Sublime intervention

Bombino and the Tuareg guitar revolution.

The guitar: a humble six-stringed instrument to some, but to others, a powerful symbol of revolutionary change or anti-government feeling. It was outlawed in Agadez, northern Niger, during the second Tuareg rebellion of 2007, forcing guitar sensation Omara "Bombino"' Moctar to lay down his weapon and flee to neighbouring Burkina Faso. But after three years of conflict, he eventually returned to Agadez and resumed his quest for musical enlightenment. Having played WOMAD and toured the world this summer with his guitar strapped firmly to his back, Bombino is also the focus of documentary film Agadez, the Music and the Rebellion and is now a global superstar in his own right.

Music and protest have always been synonymous, of course. From the slave spirituals to the time-honoured canon of American folk, where protagonists like Phil Ochs, Joan Baez and Woody Guthrie used their guitars to mobilise political fervour. Although "protest songs" in their purest form may these days rank disappointingly low on the western mainstream pop agenda, music will always be a potent source of rabble-rousing.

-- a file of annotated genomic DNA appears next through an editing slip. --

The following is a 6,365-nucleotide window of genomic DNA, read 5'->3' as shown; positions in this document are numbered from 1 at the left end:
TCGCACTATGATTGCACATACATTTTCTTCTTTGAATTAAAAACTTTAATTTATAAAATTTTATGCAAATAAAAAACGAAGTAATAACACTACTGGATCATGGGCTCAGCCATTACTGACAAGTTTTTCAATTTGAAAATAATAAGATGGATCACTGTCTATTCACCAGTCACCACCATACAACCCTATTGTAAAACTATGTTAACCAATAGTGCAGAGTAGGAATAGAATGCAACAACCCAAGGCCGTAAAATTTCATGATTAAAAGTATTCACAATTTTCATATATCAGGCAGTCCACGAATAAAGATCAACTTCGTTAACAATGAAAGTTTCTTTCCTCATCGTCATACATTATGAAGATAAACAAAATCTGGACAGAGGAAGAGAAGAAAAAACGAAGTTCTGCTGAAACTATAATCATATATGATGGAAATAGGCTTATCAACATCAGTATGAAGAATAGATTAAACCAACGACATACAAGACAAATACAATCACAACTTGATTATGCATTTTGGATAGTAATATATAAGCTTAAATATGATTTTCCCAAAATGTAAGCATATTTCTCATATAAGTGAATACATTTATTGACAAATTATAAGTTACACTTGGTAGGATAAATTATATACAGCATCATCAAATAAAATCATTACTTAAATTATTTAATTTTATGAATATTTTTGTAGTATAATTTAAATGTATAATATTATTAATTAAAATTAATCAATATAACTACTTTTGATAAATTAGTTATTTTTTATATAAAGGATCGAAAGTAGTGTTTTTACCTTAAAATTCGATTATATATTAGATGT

Taking his cue from Tamasheq (Tuareg) godfathers Tinariwen - the "first wave" of musicians who formed in the Libyan refugee camps of the late Seventies - Bombino is at the helm of a "third wave" of Tuareg guitar-led political protest. Born in Tidene, a Tuareg encampment on the outskirts of Agadez in 1980, Bombino first picked up a guitar when he was 12 years old. "My family was exiled to Algeria during the first Tuareg rebellion in Niger and my brothers came back from fighting one day with two guitars and left them in our house," he recalls. "I started to play and even though I didn't know how, I loved the sound. I spent the majority of my time playing until the guitar was taken from me - since then it has always been my dream to have my own."

His messages of unity, strength and determination bring some solace to a community ripped apart by decades of violence.Thanks largely to Seattle-based record label Sublime Frequencies - who have now released three volumes of their Guitars From Agadez series - the intoxicating sound of this sweeping Saharan vista has reached a wider audience. Using cassette recorders, video cameras and microphones, Hisham Mayet and Alan Bishop dish up raw, lo-fi musical exports from all over the world, traditional folk and pop songs unsullied by the hand of European production. In doing so they have been credited with transforming prevailing perceptions about world music.